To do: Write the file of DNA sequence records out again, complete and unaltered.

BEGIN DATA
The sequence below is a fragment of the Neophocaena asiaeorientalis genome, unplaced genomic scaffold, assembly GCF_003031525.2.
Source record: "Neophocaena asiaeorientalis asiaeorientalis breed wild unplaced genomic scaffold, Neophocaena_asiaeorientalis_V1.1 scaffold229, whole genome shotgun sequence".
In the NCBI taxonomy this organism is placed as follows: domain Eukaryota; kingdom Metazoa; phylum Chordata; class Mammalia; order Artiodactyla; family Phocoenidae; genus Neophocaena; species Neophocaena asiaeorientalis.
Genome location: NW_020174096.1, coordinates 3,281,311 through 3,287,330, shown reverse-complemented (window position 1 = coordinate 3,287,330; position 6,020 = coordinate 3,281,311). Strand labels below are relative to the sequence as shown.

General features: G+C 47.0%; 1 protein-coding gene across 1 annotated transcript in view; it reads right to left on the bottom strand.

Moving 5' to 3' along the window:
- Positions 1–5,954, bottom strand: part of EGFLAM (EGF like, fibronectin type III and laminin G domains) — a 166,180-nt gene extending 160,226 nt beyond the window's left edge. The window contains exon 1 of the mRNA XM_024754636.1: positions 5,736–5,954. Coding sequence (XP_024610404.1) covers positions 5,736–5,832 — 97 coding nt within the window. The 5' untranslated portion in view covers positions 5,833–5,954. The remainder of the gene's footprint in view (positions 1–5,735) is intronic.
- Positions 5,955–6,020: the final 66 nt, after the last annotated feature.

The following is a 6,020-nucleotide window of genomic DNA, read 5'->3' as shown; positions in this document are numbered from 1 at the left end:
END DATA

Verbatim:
The sequence below is a fragment of the Neophocaena asiaeorientalis genome, unplaced genomic scaffold, assembly GCF_003031525.2.
Source record: "Neophocaena asiaeorientalis asiaeorientalis breed wild unplaced genomic scaffold, Neophocaena_asiaeorientalis_V1.1 scaffold229, whole genome shotgun sequence".
In the NCBI taxonomy this organism is placed as follows: domain Eukaryota; kingdom Metazoa; phylum Chordata; class Mammalia; order Artiodactyla; family Phocoenidae; genus Neophocaena; species Neophocaena asiaeorientalis.
Genome location: NW_020174096.1, coordinates 3,281,311 through 3,287,330, shown reverse-complemented (window position 1 = coordinate 3,287,330; position 6,020 = coordinate 3,281,311). Strand labels below are relative to the sequence as shown.

General features: G+C 47.0%; 1 protein-coding gene across 1 annotated transcript in view; it reads right to left on the bottom strand.

Moving 5' to 3' along the window:
- Positions 1–5,954, bottom strand: part of EGFLAM (EGF like, fibronectin type III and laminin G domains) — a 166,180-nt gene extending 160,226 nt beyond the window's left edge. The window contains exon 1 of the mRNA XM_024754636.1: positions 5,736–5,954. Coding sequence (XP_024610404.1) covers positions 5,736–5,832 — 97 coding nt within the window. The 5' untranslated portion in view covers positions 5,833–5,954. The remainder of the gene's footprint in view (positions 1–5,735) is intronic.
- Positions 5,955–6,020: the final 66 nt, after the last annotated feature.

The following is a 6,020-nucleotide window of genomic DNA, read 5'->3' as shown; positions in this document are numbered from 1 at the left end: